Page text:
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A typical Thursday

December 13, 2012

IMG_4390Kandyans wake early – the students I live with are on the go by six at the latest.  If they don’t jolt me into life, the sound of Buddhist chanting over a loud speaker, and the cold shower will. 

I’ve not been to the ‘mess hall’ for breakfast since the first day when I walked into string hoppers (noodles), so breakfast is bread and cheese triangles.  The first sign that it’s going to be hot is taking my frozen bread slices outside on to the balcony and waiting a couple of minutes for them to thaw in the shade of the palm trees.

With a cup of Sri Lankan tea, I settle down to finish planning my first class in our communal area.  Last night I was listening to an article on the BBC about Slumdog Millionaire which will be a good follow-up for my first exam class, who learned some money-related vocabulary last lesson.  Many students here struggle with understanding spoken English so I’ve been looking for opportunities to give them more listening practice.

On the 5 minute walk over to the classroom, I bump into the other English teachers, and academic dean, who asks me if I can edit the English brochure for one of the courses later in the day. 

After the high level class it’s a quick dash to meet up with the mixed level group of students’ spouses who I teach for an hour of informal general English. Then I sit in the library, looking out over green and cows, to prepare for the afternoon lessons.  As it’s a specialist college, the library is choc-ful of books on pastoral care, world religions, and the Sri Lankan conflict, so I often get side-tracked into something else!

lunchLunch in the mess hall is normally rice and two or three curries – yum.  At first the students asked me lots of questions about how I coped eating with my hand, and dealing with chilli, but now I’ve earned my stripes as a typical eater! 

students posing for a photo after a performance on Cultural Day2pm is time for our new English club.  The main aim is to help people to speak English, rather than their native Tamil or Sinhala, and build their confidence.  Biscuits are a great incentive, too.  We start with the names of famous people on our heads, playing a yes/ no game to guess their identity then move on to discuss what we can guess from people’s clothing. I’m pleased to see that the office staff are supporting the club too, with a good turn out of receptionists and accountants among the students.

Then a change of personnel… Straight after English club I grab my bag of tricks and head down to the nursery – a little person’s haven of small chairs, tiny tables and a chalk board ready to teach the kids on campus – ranging from the very littlees aged 2 1/2 to 6, to the oldest boy who is 13.  Halfway through ‘three little pigs’ and one of the IMG_4042smallest children has put her shoes on and umbrella up, ready to return home.  I gently bring her back to class.  Three of the very small people from the first class stay for the more advanced second class which leaves it slightly chaotic.  And one of the little ones pops up again halfway through the last class of teenage boys.  Leaving her to play in a corner while we focus on the present continuous, I reflect that volunteering is all about being flexible!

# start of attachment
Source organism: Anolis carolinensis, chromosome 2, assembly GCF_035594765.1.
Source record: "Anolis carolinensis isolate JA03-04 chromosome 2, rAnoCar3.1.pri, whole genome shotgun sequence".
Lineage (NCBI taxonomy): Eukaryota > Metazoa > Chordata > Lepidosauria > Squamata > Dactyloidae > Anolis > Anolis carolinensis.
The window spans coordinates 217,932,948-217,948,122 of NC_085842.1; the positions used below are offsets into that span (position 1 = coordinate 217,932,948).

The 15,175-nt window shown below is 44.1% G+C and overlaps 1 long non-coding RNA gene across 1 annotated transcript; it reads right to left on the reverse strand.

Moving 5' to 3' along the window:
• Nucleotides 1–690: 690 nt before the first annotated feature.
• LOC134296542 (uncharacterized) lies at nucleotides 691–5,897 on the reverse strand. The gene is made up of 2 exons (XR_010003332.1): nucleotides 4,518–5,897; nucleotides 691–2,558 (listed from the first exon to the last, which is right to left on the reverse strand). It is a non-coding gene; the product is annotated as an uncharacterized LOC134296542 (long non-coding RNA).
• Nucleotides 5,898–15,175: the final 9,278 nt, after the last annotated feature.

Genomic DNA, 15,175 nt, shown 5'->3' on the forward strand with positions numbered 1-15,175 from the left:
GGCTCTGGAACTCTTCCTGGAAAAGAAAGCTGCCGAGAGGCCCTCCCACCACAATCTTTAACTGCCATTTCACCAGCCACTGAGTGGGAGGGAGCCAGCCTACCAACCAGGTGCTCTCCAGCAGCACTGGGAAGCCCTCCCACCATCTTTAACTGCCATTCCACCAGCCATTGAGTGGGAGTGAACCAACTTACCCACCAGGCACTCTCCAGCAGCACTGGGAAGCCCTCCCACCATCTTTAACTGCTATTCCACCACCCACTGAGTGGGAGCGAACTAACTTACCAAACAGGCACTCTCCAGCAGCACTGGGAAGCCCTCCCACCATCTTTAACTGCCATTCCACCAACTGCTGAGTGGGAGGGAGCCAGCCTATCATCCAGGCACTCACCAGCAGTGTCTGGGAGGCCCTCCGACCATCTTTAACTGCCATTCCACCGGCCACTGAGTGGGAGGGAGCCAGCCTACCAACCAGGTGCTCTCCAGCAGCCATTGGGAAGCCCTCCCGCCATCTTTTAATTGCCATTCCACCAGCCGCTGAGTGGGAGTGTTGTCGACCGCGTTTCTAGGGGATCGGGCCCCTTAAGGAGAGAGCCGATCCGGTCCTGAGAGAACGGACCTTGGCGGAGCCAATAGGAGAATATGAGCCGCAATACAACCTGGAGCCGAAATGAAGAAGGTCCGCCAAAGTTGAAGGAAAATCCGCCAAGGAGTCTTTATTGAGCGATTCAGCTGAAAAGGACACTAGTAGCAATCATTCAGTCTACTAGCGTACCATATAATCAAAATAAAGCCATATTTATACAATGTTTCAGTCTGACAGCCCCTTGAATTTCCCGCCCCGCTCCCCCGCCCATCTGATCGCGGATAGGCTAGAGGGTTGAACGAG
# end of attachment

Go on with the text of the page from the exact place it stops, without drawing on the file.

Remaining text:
Bzzzz. By the time I say goodbye to the boys at 6.15, darkness has descended and the mosquitoes are grazing.  I walk back up to the women’s hostel as the noise of crickets builds, greeting students spilling out of their houses on the way.  Grabbing my word sheets and mozzy repellent I head to choir practice where the musicians are already warming up on the piano and three different kinds of drums.  I have no idea what I’m singing but do my best to keep up with the students as we practice rousing Sinhala and Tamil songs ready for the Christmas programme, not to mention my little English carol duet.

By eight o’clock we’re all baying for dinner.  Today it’s Kandeepam’s birthday so we sing to him before devouring the chocolate bars he’s bought everyone as a treat.  We wash our own plates before and after eating then pad back to our accommodation as the bats zing past our heads.

remove slippers signI sit with Sulo and Lishni in our common room while they finish a Tamil film, then we chat for half an hour about their lives – often hard – and complain about our long singing practices.  Ten o’clock and it’s time for bed.  After shoo-ing a large spider out of my room I collapse under a mosquito net, enjoying a few minutes of Kindle before sleep.

One Comment leave one →
  1. Jane permalink
    December 14, 2012 11:57 am

    The curry looks amazing, my mouth is watering already and its not even lunch time! Have you been to the Temple of the Tooth?

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